It's possible to find a niche by examining what you do daily, or the things you're interested in, but that's the tough route. I think a niche often finds you.  When I decided to start this blog over three years ago I had no idea where it would be today.  I set out to record my thoughts on various investments I was researching.  I loved investing in net-nets and low P/B stocks, and was intrigued by special situations, there was a lack of that sort of investment writing on the internet, so I started filling the void.  Over the past three years I've solidified my niche, there are very clear categories of stocks that I feel I understand very well, and others I punt on because I know nothing more than what a new graduate might.

Find a void and work to fill it.  One more parting thought on this.  Many people work to become experts at something but do it privately.  I don't know of any private experts, but I know of plenty of public experts.  Some are afraid to speak out about their knowledge because they're afraid someone else will steal it or will surpass them.  The truth is most people aren't passionate about the same things you are, but they can learn a lot from what you're passionate about.  Secondly I'd be honored if someone learned from me and then far surpassed what I accomplish.  Teachers teach to impart their knowledge on others, if they wanted to remain smarter than their students they'd stay quiet.

10 comments:

  1. Another great post, Nate. Thanks

    ReplyDelete
  2. "Secondly I'd be honored if someone learned from me and then far surpassed what I accomplish."

    Why not share what you know about thrift conversions at the CoBF forum (in the specific thread)? I'd love to be your student in this niche...

    ReplyDelete
    Replies
    1. I don't have much to add beyond what Klarman and Lynch covered in their respective books. But I'd be happy to share if you email me.

      I don't write about conversions on the blog because the size of many of these deals is small and my audience is too large. There are other stocks that I've invested in that I never write about either for the same reason.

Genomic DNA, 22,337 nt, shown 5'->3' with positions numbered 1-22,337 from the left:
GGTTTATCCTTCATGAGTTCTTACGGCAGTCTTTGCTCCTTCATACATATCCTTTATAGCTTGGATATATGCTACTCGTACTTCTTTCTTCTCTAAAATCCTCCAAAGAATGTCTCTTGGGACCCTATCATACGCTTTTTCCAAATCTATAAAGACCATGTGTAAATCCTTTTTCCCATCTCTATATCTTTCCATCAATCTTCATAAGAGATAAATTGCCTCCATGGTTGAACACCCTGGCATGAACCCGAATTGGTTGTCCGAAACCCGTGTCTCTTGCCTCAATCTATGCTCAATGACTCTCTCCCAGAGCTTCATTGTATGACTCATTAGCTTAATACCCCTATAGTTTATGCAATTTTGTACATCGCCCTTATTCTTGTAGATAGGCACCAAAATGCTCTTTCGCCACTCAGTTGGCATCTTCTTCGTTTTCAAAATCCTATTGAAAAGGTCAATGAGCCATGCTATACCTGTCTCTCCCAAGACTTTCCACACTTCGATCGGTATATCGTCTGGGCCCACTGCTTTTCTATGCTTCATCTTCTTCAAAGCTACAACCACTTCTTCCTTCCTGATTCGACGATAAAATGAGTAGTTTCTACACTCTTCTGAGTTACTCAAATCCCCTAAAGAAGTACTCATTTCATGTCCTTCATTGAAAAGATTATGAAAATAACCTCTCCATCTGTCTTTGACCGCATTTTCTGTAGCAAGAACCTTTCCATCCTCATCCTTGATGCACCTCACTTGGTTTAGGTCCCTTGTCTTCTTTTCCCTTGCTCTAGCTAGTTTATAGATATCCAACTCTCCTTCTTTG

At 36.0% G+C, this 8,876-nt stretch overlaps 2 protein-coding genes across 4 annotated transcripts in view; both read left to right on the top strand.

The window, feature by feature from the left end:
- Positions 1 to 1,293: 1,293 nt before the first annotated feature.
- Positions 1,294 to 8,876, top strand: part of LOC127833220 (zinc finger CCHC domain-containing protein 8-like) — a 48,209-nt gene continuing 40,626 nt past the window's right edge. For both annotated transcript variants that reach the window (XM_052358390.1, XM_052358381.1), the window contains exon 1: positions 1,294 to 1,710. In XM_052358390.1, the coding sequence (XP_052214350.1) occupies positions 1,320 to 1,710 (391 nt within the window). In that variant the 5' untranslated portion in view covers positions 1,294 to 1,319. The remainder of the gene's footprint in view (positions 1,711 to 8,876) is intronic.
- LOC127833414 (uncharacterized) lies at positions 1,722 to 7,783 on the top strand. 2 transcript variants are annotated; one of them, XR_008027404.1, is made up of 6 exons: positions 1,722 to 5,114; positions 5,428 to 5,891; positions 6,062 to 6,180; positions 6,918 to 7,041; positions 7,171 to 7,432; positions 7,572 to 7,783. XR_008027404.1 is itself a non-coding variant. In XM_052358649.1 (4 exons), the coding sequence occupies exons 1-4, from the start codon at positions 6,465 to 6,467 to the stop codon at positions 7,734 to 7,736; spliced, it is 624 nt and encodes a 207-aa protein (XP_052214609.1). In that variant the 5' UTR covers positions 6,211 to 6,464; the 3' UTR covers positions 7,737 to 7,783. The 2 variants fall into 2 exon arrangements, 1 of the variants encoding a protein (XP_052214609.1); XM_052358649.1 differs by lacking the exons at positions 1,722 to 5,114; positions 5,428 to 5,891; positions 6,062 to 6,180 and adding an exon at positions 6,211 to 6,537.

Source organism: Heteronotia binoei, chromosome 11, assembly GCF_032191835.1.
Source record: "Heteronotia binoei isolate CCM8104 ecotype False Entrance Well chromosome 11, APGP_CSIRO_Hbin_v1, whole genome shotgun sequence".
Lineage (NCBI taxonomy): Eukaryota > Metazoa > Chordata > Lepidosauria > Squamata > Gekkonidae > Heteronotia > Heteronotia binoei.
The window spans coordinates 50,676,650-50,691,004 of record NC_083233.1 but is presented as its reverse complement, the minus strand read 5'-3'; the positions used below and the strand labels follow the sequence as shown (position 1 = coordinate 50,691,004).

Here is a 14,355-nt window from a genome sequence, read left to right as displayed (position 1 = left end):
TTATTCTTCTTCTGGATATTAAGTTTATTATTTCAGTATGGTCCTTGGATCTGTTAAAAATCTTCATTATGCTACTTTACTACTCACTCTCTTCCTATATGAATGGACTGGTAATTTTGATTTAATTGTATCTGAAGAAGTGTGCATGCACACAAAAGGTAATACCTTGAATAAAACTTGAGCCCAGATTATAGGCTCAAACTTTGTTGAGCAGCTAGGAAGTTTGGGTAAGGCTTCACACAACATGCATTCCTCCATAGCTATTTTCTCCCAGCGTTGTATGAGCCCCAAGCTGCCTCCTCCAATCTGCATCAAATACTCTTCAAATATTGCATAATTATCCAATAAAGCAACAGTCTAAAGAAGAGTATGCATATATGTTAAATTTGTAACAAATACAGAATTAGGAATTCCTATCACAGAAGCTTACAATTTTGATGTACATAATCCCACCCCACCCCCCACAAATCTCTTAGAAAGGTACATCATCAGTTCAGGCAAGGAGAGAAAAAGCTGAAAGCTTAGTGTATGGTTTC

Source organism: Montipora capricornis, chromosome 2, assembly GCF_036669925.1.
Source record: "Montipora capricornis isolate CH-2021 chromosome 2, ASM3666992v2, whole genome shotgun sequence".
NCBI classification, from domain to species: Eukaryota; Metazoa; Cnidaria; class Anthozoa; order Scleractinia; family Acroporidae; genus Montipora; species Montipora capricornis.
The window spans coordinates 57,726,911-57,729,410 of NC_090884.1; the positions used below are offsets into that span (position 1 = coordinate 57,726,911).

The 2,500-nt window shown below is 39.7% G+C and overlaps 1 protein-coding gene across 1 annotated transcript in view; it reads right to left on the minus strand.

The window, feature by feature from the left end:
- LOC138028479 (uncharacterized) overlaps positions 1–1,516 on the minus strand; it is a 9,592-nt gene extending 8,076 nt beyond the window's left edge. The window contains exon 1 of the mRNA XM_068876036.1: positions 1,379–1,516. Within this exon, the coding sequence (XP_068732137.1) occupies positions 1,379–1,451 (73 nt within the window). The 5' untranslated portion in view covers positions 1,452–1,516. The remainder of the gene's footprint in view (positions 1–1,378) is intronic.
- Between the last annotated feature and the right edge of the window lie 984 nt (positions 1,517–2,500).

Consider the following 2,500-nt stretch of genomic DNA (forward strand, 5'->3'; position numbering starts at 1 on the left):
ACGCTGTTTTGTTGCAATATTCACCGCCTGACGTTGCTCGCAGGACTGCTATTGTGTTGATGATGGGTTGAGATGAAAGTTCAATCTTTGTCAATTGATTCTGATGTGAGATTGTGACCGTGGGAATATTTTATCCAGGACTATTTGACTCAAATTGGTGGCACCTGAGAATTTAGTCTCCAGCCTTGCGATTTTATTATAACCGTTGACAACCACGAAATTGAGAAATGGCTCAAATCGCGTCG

Lastly I noted I was very willing to share, but over email and PM, I received a number of responses and was generous with my time.

      Delete
  3. Nate. You are very generous with your time and knowledge. Are you worried that you might impart so much knowledge about your specific niche that you might miss out on some opportunities?

    ReplyDelete
    Replies
    1. Yes and no. The pro's vastly outweigh the cons. I've met a number of great people with whom I share ideas with, and there are many things I would have never known about on my own.

      On the flip side if there is a tiny stock I want to buy I need to do it before I write about it, otherwise once I write the opportunity will be gone.

      I think the truth is not many people are actually interested in investing in these tiny stocks. They appear great, but when faced with an actual investment people come up with a million excuses as to why they don't want to pull the trigger.

      Delete
  4. Nate- what is your niche? micro-caps, net-nets, community banks?

    ReplyDelete
  5. Nate, very well written. In the most recent addition of Graham and Doddsville (published by the students at Columbia) they interviewed Li Lu. He suggested investing in areas that you have a personal interest in because you naturally are drawn to them, read about them, etc. Not so different than Peter Lynch's philosophy of invest in what you know. Your post reminded me of this.

    At another level, I've read lots of articles basically confirming your point of view that our economy continues to evolve more and more into one that places very high values on people with expert knowledge or special skills. Hence, the widening income gap. I think you are absolutely right on.

    ReplyDelete
  6. Great post, Nate. This line came to mind when reading this, “Jack of all trades, Master of none.” It would be ideal to specialize in one particular niche rather than know a bit about many. There are so many niches within a particular kind of investment that are worth exploring.

    ReplyDelete
  7. The flaw with having too narrow of a niche is that, while riding booms is fun, it can eventually go bust or become commoditized. Further, many markets aren't large enough to make a lot of money, meaning that specialization often doesn't beget tremendous wealth. Professors would be the richest people...











    ReplyDelete